Suicidal thoughts and feelings can affect anyone at any time, regardless of your age, gender or background. There’s no ‘one reason’ that causes you to experience these thoughts; in some cases it may feel triggered by feelings of depression, socially isolation or grief. Any changes to your life can affect how you feel, and these can happen to anyone.
This year alone we’ve all gone through a considerable amount of change in our lives, so it’s really important to be there for your loved ones, especially if they’re struggling with their mental health. Although it can be difficult to know what to say, if you’re concerned that a loved one may be feeling suicidal, it’s important to encourage them to open up and talk.
Today is World Suicide Prevention Day, and we’ve teamed up with Pablo Vandenabeele – Clinical Director of Mental Health at Bupa UK – to raise awareness of how to talk to someone who is feeling suicidal, and where to seek support.
Listen without judgement
If you’re worried about a loved one having suicidal thoughts, it’s really important to let them know it’s OK to open up about talk. This can be tough at first but start with small but direct questions like “tell me about…” or “how do you feel about…”, as these open questions may encourage them to speak up. While it can be a challenging topic to open up about, it can also provide a sense of relief to confide in others.
When they are ready to talk about how they feel, show that you’re listening by repeating their words back to them, but in your own words. Not only does this show that you’re listening without judgement, but it also ensures you’ve understood them properly.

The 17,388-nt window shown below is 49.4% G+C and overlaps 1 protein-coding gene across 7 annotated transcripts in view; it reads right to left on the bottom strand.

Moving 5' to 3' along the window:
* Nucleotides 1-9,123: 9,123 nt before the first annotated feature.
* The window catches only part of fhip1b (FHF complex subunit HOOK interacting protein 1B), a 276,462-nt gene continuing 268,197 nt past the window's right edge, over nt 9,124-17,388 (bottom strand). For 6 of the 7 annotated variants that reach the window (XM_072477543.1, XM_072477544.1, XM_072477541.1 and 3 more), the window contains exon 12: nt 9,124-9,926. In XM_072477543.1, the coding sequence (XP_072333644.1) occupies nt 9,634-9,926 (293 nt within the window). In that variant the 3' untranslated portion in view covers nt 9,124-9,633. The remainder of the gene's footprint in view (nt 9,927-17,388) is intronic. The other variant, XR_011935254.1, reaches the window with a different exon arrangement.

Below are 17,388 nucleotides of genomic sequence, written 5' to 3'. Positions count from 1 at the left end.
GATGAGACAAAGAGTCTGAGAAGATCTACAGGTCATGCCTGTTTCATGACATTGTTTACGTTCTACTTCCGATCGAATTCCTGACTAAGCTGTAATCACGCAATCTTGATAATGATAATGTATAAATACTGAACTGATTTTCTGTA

Small gestures go a long way
If you’re feeling suicidal, you may avoid contact with your loved ones, not want to around others and feel socially isolated. Asking someone close to you about how they are, and actually taking time to listen to their response, can make a big difference to how someone is feeling. Spending time with someone is also really important as it will help build up your relationship. Don’t expect someone to open up immediately, in most cases it will take time.
Let them know you care
Reassure your loved one that you’re here for them, and that their life is important to you. Often those who are suicidal may feel worthless or a burden to those around them, so let them know that they are valued by saying something like “you’re important to me”. Reassurance, respect and support can help someone to recover from a difficult time.
Share the support available
There’s lots of support out there for those who feel suicidal and it’s crucial to share these support networks with them. If they’re not sure where to seek support, encourage them to speak to their GP as a starting point. There are also charities – like the Samaritans – that can help and offer 24-hour support lines, so they can access help whenever they need it. If they are in immediate danger, the fastest way to get help is to call an ambulance on 999.
There’s no perfect way to have this conversation, but as long as you’re listening to them and you’re showing you understand, this can help someone feel supported.
Get support for yourself
Supporting someone who is struggling can be really tough, so it’s important to look out for yourself, too. Give yourself time to rest and speak to someone close if you’re struggling. It can be helpful to establish a support network – this could be with friends, family or mental health professionals – to help both your loved one who is feeling suicidal, and for anyone close to them that’s been affected.
If you or someone you know is in need of support contact the Samaritans on 116 123 (UK) or 116 123 (Republic of Ireland).